- Wilson SP, James SJ, Whiteley DJ, Krubitzer LA (2019) Limit cycle dynamics can guide the evolution of gene regulatory networks towards point attractors. Scientific Reports 9: 16750. doi:10.1038/s41598-019-53251-w
- Bruyns-Haylett M, Luo J, Kennerley AJ, Harris S, Boorman L, Milne E, Vautrelle N, Hayashi Y, Whalley BJ, Jones M, Berwick J, Riera J & Zheng Y (2016) The neurogenesis of P1 and N1: a concurrent EEG/LFP study. NeuroImage.
- Dickinson A, Jones M & Milne E (2016) Measuring neural excitation and inhibition in autism: different approaches, different findings and different interpretations. Brain Research.
- Slack R, Boorman L, Patel P, Harris S, Bruyns-Haylett M, Kennerley A, Jones M & Berwick J (2016) A novel method for classifying cortical state to identify the accompanying changes in cerebral haemodynamics. Journal of Neuroscience Methods, 267, 21-34
If you have a passion for understanding the brain and behaviour, whether your background is in biology, engineering, physics, mathematics, psychology or medicine, this interdisciplinary course has been designed to ensure that you will gain in-depth knowledge of the fundamentals of neuroscience, ready for an exciting career in research or industry.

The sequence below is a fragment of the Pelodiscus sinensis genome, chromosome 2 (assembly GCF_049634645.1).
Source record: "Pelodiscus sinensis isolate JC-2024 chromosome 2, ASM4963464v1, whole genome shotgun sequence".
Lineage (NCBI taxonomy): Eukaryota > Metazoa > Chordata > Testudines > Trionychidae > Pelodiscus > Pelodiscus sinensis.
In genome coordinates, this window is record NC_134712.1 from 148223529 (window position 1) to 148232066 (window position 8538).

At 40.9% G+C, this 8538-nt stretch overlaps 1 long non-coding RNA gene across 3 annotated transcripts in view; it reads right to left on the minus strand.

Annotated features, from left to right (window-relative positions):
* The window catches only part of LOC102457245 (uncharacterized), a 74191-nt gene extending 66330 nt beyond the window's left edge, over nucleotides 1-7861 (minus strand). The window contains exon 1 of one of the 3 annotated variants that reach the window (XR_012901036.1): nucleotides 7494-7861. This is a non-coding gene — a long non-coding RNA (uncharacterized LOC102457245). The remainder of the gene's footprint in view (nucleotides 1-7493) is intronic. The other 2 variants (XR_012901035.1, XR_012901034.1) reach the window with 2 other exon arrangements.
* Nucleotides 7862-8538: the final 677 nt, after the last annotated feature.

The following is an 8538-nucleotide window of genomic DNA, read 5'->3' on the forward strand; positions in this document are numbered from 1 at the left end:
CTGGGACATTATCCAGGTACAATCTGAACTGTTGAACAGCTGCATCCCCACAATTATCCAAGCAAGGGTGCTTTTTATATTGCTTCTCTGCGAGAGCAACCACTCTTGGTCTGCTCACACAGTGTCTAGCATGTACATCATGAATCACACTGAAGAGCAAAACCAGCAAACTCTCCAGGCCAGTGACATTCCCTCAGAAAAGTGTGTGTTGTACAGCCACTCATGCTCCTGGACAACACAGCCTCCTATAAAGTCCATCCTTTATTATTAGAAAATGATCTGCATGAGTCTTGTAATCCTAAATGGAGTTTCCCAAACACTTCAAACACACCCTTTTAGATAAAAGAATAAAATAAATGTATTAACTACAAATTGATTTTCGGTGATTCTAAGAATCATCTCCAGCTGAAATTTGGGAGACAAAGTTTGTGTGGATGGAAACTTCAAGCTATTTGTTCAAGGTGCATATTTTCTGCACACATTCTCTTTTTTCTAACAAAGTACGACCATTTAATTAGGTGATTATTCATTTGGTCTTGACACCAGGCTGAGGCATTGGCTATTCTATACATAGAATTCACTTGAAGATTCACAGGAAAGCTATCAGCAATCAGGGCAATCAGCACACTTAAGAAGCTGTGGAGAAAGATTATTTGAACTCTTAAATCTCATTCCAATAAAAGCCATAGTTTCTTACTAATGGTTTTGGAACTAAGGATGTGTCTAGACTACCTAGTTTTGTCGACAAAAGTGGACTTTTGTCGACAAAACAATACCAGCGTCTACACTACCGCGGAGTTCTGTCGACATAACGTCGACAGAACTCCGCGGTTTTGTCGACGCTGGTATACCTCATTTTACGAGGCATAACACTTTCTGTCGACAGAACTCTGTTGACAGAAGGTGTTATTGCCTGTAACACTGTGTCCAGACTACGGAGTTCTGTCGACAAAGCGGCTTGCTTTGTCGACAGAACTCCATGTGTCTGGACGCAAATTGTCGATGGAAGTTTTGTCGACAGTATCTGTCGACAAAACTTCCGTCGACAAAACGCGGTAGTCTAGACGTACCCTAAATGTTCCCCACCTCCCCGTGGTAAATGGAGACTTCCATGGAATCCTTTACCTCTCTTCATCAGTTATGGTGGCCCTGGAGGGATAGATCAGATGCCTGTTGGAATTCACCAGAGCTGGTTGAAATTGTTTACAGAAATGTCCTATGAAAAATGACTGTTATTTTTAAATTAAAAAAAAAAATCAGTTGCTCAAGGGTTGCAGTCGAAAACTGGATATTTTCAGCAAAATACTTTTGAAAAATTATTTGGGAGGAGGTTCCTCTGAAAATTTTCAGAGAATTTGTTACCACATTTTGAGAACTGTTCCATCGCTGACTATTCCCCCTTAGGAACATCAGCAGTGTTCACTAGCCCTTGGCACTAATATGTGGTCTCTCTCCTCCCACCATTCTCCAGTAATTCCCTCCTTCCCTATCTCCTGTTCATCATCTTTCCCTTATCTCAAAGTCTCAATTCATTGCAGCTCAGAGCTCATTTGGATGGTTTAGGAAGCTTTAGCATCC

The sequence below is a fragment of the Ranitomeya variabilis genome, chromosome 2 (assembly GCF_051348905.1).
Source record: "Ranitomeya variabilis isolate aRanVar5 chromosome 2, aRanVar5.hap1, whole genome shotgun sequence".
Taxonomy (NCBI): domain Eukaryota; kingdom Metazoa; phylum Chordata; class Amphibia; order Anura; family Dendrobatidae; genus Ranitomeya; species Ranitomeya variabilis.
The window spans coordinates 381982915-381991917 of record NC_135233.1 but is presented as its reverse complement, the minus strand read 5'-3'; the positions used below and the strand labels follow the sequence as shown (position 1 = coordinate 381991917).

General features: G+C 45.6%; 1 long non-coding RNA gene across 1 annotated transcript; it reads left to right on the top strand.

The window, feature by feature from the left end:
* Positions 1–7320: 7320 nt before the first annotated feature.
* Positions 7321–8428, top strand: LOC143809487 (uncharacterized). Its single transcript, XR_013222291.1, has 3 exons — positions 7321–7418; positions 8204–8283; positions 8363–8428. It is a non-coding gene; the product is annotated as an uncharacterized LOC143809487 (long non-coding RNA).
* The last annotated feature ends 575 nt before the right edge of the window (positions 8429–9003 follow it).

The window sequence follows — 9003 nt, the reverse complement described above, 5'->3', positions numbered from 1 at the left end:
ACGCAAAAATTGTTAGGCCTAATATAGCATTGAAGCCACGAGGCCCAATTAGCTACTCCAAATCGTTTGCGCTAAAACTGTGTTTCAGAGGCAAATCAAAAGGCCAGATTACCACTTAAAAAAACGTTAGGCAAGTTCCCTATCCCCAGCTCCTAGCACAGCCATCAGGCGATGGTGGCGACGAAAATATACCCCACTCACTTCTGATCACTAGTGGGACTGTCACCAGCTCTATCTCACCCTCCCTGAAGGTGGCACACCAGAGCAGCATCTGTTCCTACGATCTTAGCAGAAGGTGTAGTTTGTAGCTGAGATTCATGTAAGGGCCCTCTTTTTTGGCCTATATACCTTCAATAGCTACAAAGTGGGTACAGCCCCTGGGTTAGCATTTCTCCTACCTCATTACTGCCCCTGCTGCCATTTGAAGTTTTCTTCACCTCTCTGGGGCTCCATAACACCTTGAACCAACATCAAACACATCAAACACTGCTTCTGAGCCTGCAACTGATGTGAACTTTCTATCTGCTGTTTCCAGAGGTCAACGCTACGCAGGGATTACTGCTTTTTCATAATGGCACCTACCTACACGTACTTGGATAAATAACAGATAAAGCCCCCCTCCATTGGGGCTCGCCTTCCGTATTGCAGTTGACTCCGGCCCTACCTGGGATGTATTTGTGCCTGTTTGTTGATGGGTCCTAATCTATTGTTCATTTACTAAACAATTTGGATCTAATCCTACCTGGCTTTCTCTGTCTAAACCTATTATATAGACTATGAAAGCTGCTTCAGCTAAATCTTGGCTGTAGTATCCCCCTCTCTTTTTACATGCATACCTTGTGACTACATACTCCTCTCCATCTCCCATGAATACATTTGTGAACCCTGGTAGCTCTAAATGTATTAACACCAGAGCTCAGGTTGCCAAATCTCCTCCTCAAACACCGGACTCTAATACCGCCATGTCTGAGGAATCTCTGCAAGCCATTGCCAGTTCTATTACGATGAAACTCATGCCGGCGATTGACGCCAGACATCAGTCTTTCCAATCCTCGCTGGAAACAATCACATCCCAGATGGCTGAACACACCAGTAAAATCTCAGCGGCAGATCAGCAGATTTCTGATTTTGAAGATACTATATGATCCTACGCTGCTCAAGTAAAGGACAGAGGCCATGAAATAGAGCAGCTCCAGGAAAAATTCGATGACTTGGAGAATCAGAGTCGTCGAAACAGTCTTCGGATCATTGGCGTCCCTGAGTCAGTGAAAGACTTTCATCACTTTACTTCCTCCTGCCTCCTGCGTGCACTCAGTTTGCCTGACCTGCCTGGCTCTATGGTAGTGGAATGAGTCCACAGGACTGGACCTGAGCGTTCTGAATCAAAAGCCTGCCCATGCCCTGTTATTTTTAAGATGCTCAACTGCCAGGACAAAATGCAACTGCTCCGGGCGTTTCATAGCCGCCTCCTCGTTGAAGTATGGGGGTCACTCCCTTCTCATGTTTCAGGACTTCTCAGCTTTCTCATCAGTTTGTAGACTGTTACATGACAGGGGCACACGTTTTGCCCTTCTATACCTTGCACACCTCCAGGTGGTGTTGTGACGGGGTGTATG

The University is home to the Neuroscience Institute which brings together internationally-recognised expertise in medicine, science and engineering to improve the lives of patients and families affected by neurological, sensory and developmental disorders.
Other courses in cognitive neuroscience
We offer MSc courses that cover the full breadth of cognitive neuroscience, from the biological basis to imaging and simulation, allowing you to discover the area that you’re most interested in:
- Fundamentals of Neuroscience
The module provides an introduction to core aspects of contemporary neuroscience, and it will consider the current state of knowledge in the field, central theoretical issues and key practical approaches. Topics that are discussed include: neural signalling, sensation and sensory processing, movement and its central control, the 'changing brain' (development and plasticity in the nervous system) and complex brain functions.15 credits